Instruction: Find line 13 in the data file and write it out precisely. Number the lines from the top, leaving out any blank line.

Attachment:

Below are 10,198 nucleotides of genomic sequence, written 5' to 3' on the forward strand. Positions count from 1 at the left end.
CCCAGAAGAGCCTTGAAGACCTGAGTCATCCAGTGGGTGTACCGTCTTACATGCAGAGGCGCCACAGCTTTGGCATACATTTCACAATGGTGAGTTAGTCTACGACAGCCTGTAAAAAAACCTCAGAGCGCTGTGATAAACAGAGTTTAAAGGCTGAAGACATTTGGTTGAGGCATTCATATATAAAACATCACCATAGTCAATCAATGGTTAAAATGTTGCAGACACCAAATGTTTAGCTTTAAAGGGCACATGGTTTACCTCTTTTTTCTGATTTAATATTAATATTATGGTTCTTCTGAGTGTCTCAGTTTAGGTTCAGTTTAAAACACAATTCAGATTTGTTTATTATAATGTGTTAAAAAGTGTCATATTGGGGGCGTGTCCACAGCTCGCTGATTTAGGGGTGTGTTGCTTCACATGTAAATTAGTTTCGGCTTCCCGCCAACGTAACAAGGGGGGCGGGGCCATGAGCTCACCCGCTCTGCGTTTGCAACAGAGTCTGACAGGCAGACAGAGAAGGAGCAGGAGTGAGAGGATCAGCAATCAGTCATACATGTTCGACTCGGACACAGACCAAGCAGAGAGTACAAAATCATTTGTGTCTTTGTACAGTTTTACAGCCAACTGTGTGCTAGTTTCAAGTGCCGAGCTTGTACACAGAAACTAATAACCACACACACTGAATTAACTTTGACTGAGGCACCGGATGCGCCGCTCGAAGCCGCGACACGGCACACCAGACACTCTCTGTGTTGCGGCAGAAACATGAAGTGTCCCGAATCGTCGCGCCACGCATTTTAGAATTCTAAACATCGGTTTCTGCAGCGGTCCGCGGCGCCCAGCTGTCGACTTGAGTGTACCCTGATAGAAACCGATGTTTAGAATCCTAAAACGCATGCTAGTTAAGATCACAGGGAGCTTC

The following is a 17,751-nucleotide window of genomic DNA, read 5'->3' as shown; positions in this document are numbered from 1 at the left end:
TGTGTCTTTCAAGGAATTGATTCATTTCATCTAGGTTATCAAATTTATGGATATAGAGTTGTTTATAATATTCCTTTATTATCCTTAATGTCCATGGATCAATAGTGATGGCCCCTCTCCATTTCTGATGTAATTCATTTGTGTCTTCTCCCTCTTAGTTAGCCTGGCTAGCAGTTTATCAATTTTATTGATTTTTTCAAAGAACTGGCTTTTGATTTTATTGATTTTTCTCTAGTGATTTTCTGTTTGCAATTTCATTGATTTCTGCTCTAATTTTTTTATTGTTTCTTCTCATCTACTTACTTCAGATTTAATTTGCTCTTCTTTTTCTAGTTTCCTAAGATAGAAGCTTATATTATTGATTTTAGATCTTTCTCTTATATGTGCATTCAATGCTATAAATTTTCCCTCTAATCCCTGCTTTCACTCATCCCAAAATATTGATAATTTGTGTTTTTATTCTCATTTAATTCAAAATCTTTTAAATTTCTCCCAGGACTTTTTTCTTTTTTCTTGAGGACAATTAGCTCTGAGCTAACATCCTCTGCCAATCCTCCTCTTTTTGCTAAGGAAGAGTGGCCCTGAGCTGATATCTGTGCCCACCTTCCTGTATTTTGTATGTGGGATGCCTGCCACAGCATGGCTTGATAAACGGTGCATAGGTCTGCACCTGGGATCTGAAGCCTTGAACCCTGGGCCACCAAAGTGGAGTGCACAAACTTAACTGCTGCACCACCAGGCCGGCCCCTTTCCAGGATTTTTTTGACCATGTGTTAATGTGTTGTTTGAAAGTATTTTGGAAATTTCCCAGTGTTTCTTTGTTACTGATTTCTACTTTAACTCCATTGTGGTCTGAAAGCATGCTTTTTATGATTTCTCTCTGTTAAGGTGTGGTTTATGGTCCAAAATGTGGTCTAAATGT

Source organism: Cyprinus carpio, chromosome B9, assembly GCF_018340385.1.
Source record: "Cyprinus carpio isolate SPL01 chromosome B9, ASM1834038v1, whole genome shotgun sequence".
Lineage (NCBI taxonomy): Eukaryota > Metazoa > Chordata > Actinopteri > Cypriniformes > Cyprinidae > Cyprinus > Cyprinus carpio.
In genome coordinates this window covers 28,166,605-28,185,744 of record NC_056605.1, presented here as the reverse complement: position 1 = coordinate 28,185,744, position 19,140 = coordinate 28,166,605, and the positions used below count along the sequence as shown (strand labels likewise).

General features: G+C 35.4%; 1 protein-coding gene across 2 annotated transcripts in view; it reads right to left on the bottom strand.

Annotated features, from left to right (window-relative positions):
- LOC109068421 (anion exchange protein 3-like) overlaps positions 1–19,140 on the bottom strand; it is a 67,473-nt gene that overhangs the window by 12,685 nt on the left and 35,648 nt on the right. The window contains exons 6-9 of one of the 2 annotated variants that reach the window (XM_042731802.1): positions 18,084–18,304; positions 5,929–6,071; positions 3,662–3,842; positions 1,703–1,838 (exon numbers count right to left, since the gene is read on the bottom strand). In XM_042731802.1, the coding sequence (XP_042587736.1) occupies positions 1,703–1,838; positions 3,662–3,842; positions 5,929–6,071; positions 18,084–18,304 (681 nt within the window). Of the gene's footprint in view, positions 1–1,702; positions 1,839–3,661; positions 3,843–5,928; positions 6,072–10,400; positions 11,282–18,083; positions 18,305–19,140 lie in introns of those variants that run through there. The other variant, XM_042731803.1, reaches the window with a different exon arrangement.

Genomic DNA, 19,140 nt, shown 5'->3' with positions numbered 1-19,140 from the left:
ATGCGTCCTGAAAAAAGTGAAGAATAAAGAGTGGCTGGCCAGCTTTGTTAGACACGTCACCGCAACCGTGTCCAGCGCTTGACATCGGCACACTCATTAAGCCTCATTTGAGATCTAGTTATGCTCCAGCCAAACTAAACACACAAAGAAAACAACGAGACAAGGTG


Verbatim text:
ATGCGTCCTGAAAAAAGTGAAGAATAAAGAGTGGCTGGCCAGCTTTGTTAGACACGTCACCGCAACCGTGTCCAGCGCTTGACATCGGCACACTCATTAAGCCTCATTTGAGATCTAGTTATGCTCCAGCCAAACTAAACACACAAAGAAAACAACGAGACAAGGTG